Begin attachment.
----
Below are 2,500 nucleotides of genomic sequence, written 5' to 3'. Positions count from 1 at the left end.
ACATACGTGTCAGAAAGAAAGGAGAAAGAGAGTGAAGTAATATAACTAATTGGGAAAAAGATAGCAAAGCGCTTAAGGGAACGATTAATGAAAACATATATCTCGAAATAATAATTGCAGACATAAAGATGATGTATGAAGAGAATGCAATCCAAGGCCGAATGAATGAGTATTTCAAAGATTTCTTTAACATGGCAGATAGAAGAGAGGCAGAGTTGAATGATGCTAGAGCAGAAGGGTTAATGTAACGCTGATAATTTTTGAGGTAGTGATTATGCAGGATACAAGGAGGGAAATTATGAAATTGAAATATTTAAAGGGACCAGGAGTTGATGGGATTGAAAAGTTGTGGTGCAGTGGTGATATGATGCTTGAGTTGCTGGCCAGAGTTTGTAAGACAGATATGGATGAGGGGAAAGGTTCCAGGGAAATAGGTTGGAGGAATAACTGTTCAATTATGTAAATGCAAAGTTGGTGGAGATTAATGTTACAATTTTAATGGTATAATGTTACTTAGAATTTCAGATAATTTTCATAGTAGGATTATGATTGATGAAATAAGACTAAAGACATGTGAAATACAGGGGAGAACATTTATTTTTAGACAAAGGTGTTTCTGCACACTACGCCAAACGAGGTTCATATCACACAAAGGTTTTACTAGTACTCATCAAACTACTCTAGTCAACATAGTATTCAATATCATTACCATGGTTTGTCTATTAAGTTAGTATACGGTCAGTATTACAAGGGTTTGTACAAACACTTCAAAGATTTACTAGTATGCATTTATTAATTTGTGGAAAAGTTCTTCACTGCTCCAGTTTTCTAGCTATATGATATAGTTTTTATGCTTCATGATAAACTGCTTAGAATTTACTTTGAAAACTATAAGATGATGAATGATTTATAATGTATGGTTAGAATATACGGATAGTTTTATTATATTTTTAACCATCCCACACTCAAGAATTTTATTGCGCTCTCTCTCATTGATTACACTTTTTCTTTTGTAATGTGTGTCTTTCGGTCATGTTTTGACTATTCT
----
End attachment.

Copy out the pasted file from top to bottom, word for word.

Below are 2,500 nucleotides of genomic sequence, written 5' to 3'. Positions count from 1 at the left end.
ACATACGTGTCAGAAAGAAAGGAGAAAGAGAGTGAAGTAATATAACTAATTGGGAAAAAGATAGCAAAGCGCTTAAGGGAACGATTAATGAAAACATATATCTCGAAATAATAATTGCAGACATAAAGATGATGTATGAAGAGAATGCAATCCAAGGCCGAATGAATGAGTATTTCAAAGATTTCTTTAACATGGCAGATAGAAGAGAGGCAGAGTTGAATGATGCTAGAGCAGAAGGGTTAATGTAACGCTGATAATTTTTGAGGTAGTGATTATGCAGGATACAAGGAGGGAAATTATGAAATTGAAATATTTAAAGGGACCAGGAGTTGATGGGATTGAAAAGTTGTGGTGCAGTGGTGATATGATGCTTGAGTTGCTGGCCAGAGTTTGTAAGACAGATATGGATGAGGGGAAAGGTTCCAGGGAAATAGGTTGGAGGAATAACTGTTCAATTATGTAAATGCAAAGTTGGTGGAGATTAATGTTACAATTTTAATGGTATAATGTTACTTAGAATTTCAGATAATTTTCATAGTAGGATTATGATTGATGAAATAAGACTAAAGACATGTGAAATACAGGGGAGAACATTTATTTTTAGACAAAGGTGTTTCTGCACACTACGCCAAACGAGGTTCATATCACACAAAGGTTTTACTAGTACTCATCAAACTACTCTAGTCAACATAGTATTCAATATCATTACCATGGTTTGTCTATTAAGTTAGTATACGGTCAGTATTACAAGGGTTTGTACAAACACTTCAAAGATTTACTAGTATGCATTTATTAATTTGTGGAAAAGTTCTTCACTGCTCCAGTTTTCTAGCTATATGATATAGTTTTTATGCTTCATGATAAACTGCTTAGAATTTACTTTGAAAACTATAAGATGATGAATGATTTATAATGTATGGTTAGAATATACGGATAGTTTTATTATATTTTTAACCATCCCACACTCAAGAATTTTATTGCGCTCTCTCTCATTGATTACACTTTTTCTTTTGTAATGTGTGTCTTTCGGTCATGTTTTGACTATTCT